Refuge Farms home of "Horses Helping..."

The Dunn County News
October 1, 2006

The family of Refuge Farms provides healing environment at 'Home of Horses Helping'

   We are a rapidly growing non-profit in Spring Valley, Wisconsin. Today, that simple sentence almost sounds like an understatement.
   It seems to me that we always have cars in the yard and people around the place. That may seem a little odd to the neighborhood, since they know that I am a very busy single woman with a full-time and a part-time job. However, this non-profit is Refuge Farms and the people around here are the volunteers, or "The 'Other' Herd", as they are affectionately called. And you dare not underestimate the power of that statement!
   I am blessed to be the Executive Director - big title. What that big title means is that this non-profit is rapidly growing in my back yard and in my barns and with my horses. But you know something? All that stuff just isn't "mine" anymore! Big step, for me to say that! You see, I've come to see and accept that my back yard and my barns and my horses now belong to the missions of Refuge Farms. That's why, more and more, I am saying "we" instead of "I".
   What a transformation this is! To share what I created for my own healing!!!
   Kathy Myren of Menomonie, our Operations Manager, says it for me when I hear her saying, "We use these healing horses to help people heal. It's amazing to watch a kid with a disability relate to a horse with a similar disability. You have to see it! I can't explain it! But I've seen it again and again. We heal here. It's real simple. We heal here at Refuge Farms."
   Kathy retired from UPSŪ after delivering packages for 30 years. Upon retiring, she looked forward to an easy life and knew she never really wanted to volunteer. That was then. Today, she volunteers as our Leader for a huge salary - 50 business cards per year. And she loves it! "Yah, we work hard," she says, "but the rewards are so great. I can't imagine doing anything else now!"
   So why, do you ask, does Kathy work a part-time job for THE FARM? And travel here 4 or 5 times each week to work even harder? Why does she live and breathe THE FARM? "I do it for the smiles!" she says, beaming herself. You see, Kathy has the passion.
   Another volunteer is Cass Dunahee, also of Menomonie. Cass began coming to Refuge Farms before the name was even created and long before the non-profit status was pursued. She liked to visit THE FARM to just be with the horses. That was over 7 years ago. As she puts it in an article she wrote for publication, "I've seen the healing powers of these creatures, because I, just like every one else in the world, had problems in my life that I didn't want to admit, or in some cases didn't even know were there. I don't know when these problems went away throughout these last years, and I don't really care, but I do know why these issues went away and I'll give you one guess what it was that made the change. It certainly wasn't my doing."
   Cass still volunteers at Refuge Farms as her busy schedule permits. She is what you would call one of the "cornerstones" of the place.
   Other volunteers include Tara, a young Baldwin lady who began volunteering at the ripe old age of 13. Graduated from Baldwin-Woodville High School with Presidential Honors, Tara is pursuing her education at UW-River Falls in Pre-Vet. Now, wouldn't you have to admit that there's some connection there???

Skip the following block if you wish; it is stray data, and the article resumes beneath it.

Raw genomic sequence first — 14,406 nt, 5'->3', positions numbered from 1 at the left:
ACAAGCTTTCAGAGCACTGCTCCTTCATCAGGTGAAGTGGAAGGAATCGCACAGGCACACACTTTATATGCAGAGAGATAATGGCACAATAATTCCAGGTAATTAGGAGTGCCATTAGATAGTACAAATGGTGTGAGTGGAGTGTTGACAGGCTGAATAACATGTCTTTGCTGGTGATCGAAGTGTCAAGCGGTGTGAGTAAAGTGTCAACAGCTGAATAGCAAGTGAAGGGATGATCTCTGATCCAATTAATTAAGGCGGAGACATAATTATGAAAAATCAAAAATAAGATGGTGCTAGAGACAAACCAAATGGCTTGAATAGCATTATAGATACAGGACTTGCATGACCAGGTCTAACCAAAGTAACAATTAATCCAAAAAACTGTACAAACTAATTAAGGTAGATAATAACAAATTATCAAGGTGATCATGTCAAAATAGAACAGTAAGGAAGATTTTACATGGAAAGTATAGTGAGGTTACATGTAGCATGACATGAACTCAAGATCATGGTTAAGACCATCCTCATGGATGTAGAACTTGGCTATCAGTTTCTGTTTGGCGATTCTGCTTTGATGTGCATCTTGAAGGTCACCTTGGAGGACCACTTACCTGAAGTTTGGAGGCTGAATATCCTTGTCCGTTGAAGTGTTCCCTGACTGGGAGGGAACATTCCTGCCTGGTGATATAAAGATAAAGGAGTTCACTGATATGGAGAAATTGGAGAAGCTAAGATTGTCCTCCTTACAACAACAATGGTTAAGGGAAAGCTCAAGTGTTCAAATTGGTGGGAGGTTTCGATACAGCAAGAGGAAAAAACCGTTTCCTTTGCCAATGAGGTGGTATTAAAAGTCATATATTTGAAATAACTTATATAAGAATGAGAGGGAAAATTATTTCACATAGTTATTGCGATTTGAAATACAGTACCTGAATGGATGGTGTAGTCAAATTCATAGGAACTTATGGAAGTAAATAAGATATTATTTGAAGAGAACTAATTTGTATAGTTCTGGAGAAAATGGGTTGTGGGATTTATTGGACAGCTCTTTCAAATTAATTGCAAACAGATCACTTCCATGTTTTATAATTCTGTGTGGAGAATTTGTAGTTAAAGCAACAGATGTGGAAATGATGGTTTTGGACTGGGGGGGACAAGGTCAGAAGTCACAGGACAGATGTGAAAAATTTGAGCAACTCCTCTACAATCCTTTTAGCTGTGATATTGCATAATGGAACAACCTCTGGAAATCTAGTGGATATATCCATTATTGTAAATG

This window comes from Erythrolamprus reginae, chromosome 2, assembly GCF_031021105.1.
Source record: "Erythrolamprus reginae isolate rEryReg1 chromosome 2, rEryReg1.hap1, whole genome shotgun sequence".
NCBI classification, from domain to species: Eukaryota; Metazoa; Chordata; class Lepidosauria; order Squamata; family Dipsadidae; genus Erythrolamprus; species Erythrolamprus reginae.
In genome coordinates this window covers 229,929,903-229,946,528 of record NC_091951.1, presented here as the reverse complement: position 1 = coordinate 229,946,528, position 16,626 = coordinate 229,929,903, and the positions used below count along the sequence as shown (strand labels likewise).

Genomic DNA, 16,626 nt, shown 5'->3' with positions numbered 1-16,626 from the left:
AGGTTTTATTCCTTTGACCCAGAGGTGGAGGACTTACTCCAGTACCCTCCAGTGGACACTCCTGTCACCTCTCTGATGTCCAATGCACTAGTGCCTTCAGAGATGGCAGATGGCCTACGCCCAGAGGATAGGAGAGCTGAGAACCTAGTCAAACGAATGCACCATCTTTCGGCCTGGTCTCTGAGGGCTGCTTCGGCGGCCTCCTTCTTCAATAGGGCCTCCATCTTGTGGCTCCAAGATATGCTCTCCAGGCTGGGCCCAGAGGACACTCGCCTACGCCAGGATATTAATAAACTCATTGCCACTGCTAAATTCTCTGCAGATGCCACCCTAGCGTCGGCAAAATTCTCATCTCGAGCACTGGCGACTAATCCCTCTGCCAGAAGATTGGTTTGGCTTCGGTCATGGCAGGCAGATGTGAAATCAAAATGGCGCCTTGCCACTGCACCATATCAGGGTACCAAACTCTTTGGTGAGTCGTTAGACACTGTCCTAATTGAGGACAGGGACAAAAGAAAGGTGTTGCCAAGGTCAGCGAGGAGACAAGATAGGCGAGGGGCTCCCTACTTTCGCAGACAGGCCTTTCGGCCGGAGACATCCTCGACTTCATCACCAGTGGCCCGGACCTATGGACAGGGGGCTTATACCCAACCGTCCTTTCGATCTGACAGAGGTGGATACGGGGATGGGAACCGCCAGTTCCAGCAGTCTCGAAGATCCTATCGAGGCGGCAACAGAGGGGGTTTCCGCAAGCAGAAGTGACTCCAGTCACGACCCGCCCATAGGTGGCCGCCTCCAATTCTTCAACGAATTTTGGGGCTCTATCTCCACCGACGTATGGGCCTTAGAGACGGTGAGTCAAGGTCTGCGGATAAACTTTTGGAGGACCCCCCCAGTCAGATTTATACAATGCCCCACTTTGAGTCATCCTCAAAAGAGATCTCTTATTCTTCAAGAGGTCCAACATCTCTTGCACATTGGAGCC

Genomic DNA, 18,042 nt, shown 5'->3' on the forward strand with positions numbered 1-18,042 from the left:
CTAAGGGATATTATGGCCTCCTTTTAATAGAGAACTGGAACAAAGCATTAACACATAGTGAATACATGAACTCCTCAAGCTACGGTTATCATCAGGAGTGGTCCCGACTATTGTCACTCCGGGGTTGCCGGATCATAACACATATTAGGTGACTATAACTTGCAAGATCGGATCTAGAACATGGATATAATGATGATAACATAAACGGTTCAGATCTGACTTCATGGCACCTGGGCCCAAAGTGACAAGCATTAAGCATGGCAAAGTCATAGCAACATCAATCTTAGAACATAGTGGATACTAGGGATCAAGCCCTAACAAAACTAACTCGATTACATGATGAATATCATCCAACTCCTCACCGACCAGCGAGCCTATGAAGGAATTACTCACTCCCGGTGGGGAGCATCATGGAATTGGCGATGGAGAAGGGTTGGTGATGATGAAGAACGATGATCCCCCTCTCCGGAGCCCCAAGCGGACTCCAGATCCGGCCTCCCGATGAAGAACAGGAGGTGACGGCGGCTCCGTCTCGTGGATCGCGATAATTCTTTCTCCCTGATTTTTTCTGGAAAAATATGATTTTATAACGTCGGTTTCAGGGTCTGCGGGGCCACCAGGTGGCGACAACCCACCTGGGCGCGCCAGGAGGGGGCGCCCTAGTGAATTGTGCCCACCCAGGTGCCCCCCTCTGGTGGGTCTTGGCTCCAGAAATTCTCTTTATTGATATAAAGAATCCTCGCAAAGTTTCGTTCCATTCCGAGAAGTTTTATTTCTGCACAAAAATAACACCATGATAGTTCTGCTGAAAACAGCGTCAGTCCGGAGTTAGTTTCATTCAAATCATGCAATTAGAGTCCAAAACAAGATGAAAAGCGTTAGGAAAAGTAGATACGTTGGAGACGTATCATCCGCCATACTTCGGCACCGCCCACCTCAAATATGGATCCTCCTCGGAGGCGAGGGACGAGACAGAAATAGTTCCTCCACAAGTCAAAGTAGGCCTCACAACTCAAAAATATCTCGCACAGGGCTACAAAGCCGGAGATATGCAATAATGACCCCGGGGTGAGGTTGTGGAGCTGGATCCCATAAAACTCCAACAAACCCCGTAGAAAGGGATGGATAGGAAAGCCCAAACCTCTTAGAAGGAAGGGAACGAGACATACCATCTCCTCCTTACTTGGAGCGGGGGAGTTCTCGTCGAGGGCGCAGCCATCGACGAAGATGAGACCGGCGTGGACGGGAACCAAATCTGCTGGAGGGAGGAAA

I could go on and on and on. There's Tracy and Lambing Barb and Famous Barb and Mechanical Mary and New Mary and Kate and Ashley and Lynn and Beth and MaKenna and Taylor. Don't forget about Cheryl and Hudson Barb and Linda and Isla Jane and Suzie the Gardener and Heather and Toni and Devan and Luretta. And oh, there's Tony and Karen and Jessica and OS Rose and Val and Emily and Ethan and Colleen and Brandon. And Sheila and Randy and Shannon and Eva and Kristen and our Vincent. We have hopes of Jean and Melissa and Jenny and others!
   Every one of these people - and more! - gives freely and with great spirit and compassion. They have the passion, too. The love of doing good. The need to help heal someone or something. And it comes out in their smiles and cooperation and willingness to come back and work some more.
   I'm the first one to tell you that without the volunteers, there is no Refuge Farms. The job is just too big for one person. But with "The 'Other' Herd" behind me, I continue to open the doors to the public, free of charge, so that Humans may learn and relate to these salvaged horses.
   And the pay for these hardworking, dependable volunteers? A meager "thank you" and a meaningful hug. And the satisfaction of knowing that their contribution allows the public to still come - free of charge - and pet Unit and April and marvel at Jimmer. And have bonfires and roast marshmallows. And get a little dirty. And just have fun!
   You see, there truly is magic here. I witness the magic of respect and forgiveness and trust and tolerance every single day. These horses and these volunteers repeatedly show what is best about the world. What a lucky person I am to be surrounded by two great herds - the herd of these thrown away horses and the herd of these generous volunteers! I am truly a rich woman.
   So this is my way of saying "THANK YOU" to all of those in "The 'Other' Herd". Applause, please! So many to help in so many ways. And all just because they want to help. To be a part of this mission of healing.
   We have had another successful and meaningful summer season. A grand Open Barn! And even in spite of the weather! Blessings to each of you. I am eternally indebted. And welcome to those yet to join us! You are about to embark on the journey of joining a caring and giving family! The Family of Refuge Farms.

Enjoy the journey of each and every day,
Sandy and The Herd
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